Acacia plant controls ants with chemical Plants have systems for keeping their six-legged inhabitants in check In Africa and in the tropics, armies of tiny creatures make the twisting stems of acacia plants their homes. Aggressive, stinging ants feed on the sugary nectar the plant provides and live in nests protected by its thick bark. This is the world of "ant guards". The acacias might appear overrun by them, but the plants have the ants wrapped around their little stems. These same plants that provide shelter and produce nourishing nectar to feed the insects also make chemicals that send them into a defensive frenzy, forcing them into retreat. Nigel Raine, a scientist working at Royal Holloway, University of London in the UK has studied this plant-ant relationship. Dr Raine and his colleagues from the universities of St Andrews, Edinburgh and Reading in the UK and Lund University in Sweden have been trying to work out some of the ways in which the insects and the acacias might have co-evolved. Give and take Selective deterrents

Why upgrading your brain could make you less human | Aeon Ideas Within the lifetimes of most children today, bioenhancement is likely to become a basic feature of human society. Personalised pharmaceuticals will enable us to modify our bodies and minds in powerful and precise ways, with far fewer side-effects than today’s drugs. New brain-machine interfaces will improve our memory and cognition, extend our senses, and confer direct control over an array of semi-intelligent gadgets. Do you find these ideas disquieting? But if we’re not careful, we ignore the fact that these ‘products’ are altering key aspects of a human being’s selfhood. Get Aeon straight to your inbox The problem of dehumanisation isn’t new, as the bleak history of war, colonialism and slavery attests. If human bioenhancement becomes widespread in the coming decades, there’s every reason to expect that these insidious tendencies will intensify. Anyone who speaks in this manner has crossed an invisible but critically important line. So, what can you do?

Hong Kong researchers store data in bacteria Artificial Stupidity Artificial Stupidity by Ali Minai "My colleagues, they study artificial intelligence; me, I study natural stupidity." —Amos Tversky, (quoted in “The Undoing Project” by Michael Lewis). Not only is this quote by Tversky amusing, it also offers profound insight into the nature of intelligence – real and artificial. The work of Tversky and Kahneman focused on showing systematically that much of intelligence is not rational. The field of AI began with the conceit that, ultimately, everything is computation, and that reproducing intelligence – even life itself – was only a matter of finding the “correct” algorithms. When an animal produces a fruitful or futile behavior, it is because of how the electrical and chemical activity of its cells (including the neurons of the nervous system) is shaped by this interaction. One of the biggest gaps between AI and natural intelligence is speed. Two things may provide some insight here.

Close encounters with Japan's 'living fossil' Dr Takeyoshi Tochimoto gives a guided tour of the world's biggest amphibian It soon becomes clear that the giant salamander has hit Claude Gascon's enthusiasm button smack on the nose. "This is a dinosaur, this is amazing," he enthuses. "We're talking about salamanders that usually fit in the palm of your hand. This one will chop your hand off." As a leader of Conservation International's (CI) scientific programmes, and co-chair of the Amphibian Specialist Group with the International Union for the Conservation of Nature (IUCN), Dr Gascon has seen a fair few frogs and salamanders in his life; but little, he says, to compare with this. Fortunately for all of our digits, this particular giant salamander is in no position to chop off anything, trapped in a tank in the visitors' centre in Maniwa City, about 800km west of Tokyo. If local legend is to be believed, though, this specimen is a mere tadpole compared with the biggest ever seen around Maniwa. Close family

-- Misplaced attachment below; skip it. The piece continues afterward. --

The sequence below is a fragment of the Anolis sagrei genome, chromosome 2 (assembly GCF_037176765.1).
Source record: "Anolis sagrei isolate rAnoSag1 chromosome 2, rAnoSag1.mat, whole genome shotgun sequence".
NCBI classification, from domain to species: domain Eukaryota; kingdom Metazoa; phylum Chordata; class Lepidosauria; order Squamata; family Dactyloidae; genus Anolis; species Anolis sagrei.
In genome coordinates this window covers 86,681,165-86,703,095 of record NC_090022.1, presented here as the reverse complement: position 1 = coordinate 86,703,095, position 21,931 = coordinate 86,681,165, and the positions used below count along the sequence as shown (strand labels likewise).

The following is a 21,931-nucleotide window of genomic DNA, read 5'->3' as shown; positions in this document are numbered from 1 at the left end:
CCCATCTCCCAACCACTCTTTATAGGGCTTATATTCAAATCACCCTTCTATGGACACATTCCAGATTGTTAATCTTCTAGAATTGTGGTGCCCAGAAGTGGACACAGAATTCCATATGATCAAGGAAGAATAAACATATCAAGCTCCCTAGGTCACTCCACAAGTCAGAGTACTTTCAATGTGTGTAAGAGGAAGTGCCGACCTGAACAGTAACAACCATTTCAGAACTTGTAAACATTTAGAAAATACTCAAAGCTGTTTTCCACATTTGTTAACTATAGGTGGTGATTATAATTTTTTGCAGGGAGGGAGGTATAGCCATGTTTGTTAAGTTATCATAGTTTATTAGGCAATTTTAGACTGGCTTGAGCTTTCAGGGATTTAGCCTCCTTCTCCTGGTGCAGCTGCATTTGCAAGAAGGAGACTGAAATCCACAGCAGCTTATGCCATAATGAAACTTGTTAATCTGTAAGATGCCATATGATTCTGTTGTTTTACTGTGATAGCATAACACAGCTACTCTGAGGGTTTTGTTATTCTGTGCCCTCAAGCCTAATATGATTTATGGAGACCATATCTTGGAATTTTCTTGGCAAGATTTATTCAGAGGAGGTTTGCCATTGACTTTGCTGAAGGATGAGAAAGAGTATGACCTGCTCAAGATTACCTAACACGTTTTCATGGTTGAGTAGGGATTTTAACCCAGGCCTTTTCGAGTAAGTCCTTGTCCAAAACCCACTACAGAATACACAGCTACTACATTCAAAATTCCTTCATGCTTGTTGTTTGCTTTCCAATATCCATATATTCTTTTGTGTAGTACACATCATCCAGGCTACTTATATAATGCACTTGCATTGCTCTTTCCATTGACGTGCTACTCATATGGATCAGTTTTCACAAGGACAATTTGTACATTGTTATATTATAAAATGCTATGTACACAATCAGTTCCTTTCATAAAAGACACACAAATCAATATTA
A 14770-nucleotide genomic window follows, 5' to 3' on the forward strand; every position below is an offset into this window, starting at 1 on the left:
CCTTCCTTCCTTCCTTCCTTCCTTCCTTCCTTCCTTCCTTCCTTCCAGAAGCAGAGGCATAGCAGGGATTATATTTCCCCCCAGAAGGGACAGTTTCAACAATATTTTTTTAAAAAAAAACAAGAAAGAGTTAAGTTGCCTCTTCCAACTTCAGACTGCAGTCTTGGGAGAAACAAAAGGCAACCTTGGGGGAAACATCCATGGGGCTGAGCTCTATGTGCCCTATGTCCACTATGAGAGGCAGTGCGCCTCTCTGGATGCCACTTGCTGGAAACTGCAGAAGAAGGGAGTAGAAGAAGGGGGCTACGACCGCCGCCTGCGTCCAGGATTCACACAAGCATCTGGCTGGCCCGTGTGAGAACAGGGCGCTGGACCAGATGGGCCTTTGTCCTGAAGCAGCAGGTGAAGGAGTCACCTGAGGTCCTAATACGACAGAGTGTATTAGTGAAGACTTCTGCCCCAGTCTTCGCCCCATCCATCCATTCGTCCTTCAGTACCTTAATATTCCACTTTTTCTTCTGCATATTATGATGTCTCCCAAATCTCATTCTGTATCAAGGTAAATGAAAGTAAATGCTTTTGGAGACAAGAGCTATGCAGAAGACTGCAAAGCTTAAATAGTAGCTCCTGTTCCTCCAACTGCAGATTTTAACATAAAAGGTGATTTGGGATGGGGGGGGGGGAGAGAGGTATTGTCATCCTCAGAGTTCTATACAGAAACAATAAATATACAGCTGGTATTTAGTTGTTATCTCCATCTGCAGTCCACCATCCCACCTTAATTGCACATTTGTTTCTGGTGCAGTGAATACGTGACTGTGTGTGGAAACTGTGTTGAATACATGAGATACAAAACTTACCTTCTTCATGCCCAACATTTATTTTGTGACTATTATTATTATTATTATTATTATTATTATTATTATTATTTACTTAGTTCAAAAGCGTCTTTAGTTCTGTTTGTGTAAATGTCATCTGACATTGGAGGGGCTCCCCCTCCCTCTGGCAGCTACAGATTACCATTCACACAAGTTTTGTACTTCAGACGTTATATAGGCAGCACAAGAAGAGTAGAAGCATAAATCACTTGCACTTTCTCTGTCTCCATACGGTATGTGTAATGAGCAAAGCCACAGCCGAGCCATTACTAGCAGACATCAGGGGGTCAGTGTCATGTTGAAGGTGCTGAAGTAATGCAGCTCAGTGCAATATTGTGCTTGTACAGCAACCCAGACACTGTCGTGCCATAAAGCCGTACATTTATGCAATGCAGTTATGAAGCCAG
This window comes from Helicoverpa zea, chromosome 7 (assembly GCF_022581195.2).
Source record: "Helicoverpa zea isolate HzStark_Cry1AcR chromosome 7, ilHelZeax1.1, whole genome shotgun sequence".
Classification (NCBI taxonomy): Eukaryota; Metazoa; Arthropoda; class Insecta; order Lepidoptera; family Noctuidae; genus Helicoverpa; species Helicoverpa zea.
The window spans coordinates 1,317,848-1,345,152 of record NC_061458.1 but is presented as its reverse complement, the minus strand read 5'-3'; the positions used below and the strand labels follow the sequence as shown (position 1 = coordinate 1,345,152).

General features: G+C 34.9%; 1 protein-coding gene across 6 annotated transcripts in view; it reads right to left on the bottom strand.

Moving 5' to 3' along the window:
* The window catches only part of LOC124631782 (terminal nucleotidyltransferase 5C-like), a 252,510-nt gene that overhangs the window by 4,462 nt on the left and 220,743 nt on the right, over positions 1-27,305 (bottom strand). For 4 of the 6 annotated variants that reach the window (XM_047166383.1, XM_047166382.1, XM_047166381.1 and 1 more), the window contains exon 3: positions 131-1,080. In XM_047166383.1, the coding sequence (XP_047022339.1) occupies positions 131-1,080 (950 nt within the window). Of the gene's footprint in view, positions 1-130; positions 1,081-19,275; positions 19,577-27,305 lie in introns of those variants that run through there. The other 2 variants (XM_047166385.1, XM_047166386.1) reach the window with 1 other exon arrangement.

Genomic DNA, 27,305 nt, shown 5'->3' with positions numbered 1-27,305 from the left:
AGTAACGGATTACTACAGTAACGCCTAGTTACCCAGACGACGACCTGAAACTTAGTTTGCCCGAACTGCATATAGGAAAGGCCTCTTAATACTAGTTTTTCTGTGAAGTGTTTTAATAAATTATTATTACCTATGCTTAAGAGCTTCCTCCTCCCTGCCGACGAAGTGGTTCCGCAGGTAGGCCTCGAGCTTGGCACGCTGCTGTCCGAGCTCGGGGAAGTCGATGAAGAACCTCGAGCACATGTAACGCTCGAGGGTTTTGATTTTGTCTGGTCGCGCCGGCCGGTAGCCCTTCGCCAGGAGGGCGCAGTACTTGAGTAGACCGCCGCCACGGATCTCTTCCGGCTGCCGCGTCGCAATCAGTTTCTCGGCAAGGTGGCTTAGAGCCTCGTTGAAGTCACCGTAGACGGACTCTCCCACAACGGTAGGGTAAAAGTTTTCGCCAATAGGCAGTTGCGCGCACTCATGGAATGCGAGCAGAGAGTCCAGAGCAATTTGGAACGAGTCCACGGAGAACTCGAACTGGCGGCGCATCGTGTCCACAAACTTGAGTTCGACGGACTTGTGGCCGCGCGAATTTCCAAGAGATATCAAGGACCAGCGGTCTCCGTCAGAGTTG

Brain is 10 times more active than previously measured -- ScienceDaily A new UCLA study could change scientists' understanding of how the brain works -- and could lead to new approaches for treating neurological disorders and for developing computers that "think" more like humans. The research focused on the structure and function of dendrites, which are components of neurons, the nerve cells in the brain. Neurons are large, tree-like structures made up of a body, the soma, with numerous branches called dendrites extending outward. Scientists have believed that this was dendrites' primary role. But the UCLA team discovered that dendrites are not just passive conduits. "Dendrites make up more than 90 percent of neural tissue," said UCLA neurophysicist Mayank Mehta, the study's senior author. The research is reported in the March 9 issue of the journal Science. The researchers also found that dendrites generate large fluctuations in voltage in addition to the spikes; the spikes are binary, all-or-nothing events.

Harvard scientists to make LSD factory from microbes Students on a bread making course. But did the tutor remember to warn them about the other things that yeast turn into? Photograph: Fabio De Paola Jake Wintermute wanted to save the world rather than make a pile of money. A PhD student in Pam Silver's synthetic biology lab at Harvard Medical School he worked on biofuels in the hope of one day making them commercial alternatives to fossil fuels. From time to time, venture capitalists would come by for a chat. The advice got Wintermute thinking. Wintermute and his colleagues had a good laugh about that. With the tools of synthetic biology, Wintermute thought they might do better. Wintermute gave an update on the project last week at the Synthetic Biology 5 conference at Stanford University. This could be the first step towards a new living factory for making LSD, and thanks to previous experience with microbes, scaling up this kind of technology should not be too arduous for the pharmaceutical industry.